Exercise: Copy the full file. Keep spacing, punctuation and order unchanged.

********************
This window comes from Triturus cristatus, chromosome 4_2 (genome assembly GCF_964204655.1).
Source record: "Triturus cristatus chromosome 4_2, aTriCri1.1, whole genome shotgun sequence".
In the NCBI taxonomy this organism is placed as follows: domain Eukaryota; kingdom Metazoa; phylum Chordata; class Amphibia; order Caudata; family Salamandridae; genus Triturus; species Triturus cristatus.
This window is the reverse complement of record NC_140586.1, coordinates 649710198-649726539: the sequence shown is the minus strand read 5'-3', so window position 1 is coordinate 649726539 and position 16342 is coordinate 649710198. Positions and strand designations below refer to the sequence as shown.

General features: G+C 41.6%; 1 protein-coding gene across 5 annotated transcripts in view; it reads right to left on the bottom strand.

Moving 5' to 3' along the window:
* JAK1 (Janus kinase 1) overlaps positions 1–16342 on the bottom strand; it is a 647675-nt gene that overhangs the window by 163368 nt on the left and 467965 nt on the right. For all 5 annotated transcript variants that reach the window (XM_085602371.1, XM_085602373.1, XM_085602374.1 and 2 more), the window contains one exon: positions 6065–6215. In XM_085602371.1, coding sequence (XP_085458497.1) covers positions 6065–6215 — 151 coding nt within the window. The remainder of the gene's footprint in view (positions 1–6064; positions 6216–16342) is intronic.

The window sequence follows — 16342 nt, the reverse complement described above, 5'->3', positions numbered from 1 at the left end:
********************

This window comes from Triturus cristatus, chromosome 4_2 (genome assembly GCF_964204655.1).
Source record: "Triturus cristatus chromosome 4_2, aTriCri1.1, whole genome shotgun sequence".
In the NCBI taxonomy this organism is placed as follows: domain Eukaryota; kingdom Metazoa; phylum Chordata; class Amphibia; order Caudata; family Salamandridae; genus Triturus; species Triturus cristatus.
This window is the reverse complement of record NC_140586.1, coordinates 649710198-649726539: the sequence shown is the minus strand read 5'-3', so window position 1 is coordinate 649726539 and position 16342 is coordinate 649710198. Positions and strand designations below refer to the sequence as shown.

General features: G+C 41.6%; 1 protein-coding gene across 5 annotated transcripts in view; it reads right to left on the bottom strand.

Moving 5' to 3' along the window:
* JAK1 (Janus kinase 1) overlaps positions 1–16342 on the bottom strand; it is a 647675-nt gene that overhangs the window by 163368 nt on the left and 467965 nt on the right. For all 5 annotated transcript variants that reach the window (XM_085602371.1, XM_085602373.1, XM_085602374.1 and 2 more), the window contains one exon: positions 6065–6215. In XM_085602371.1, coding sequence (XP_085458497.1) covers positions 6065–6215 — 151 coding nt within the window. The remainder of the gene's footprint in view (positions 1–6064; positions 6216–16342) is intronic.

The window sequence follows — 16342 nt, the reverse complement described above, 5'->3', positions numbered from 1 at the left end: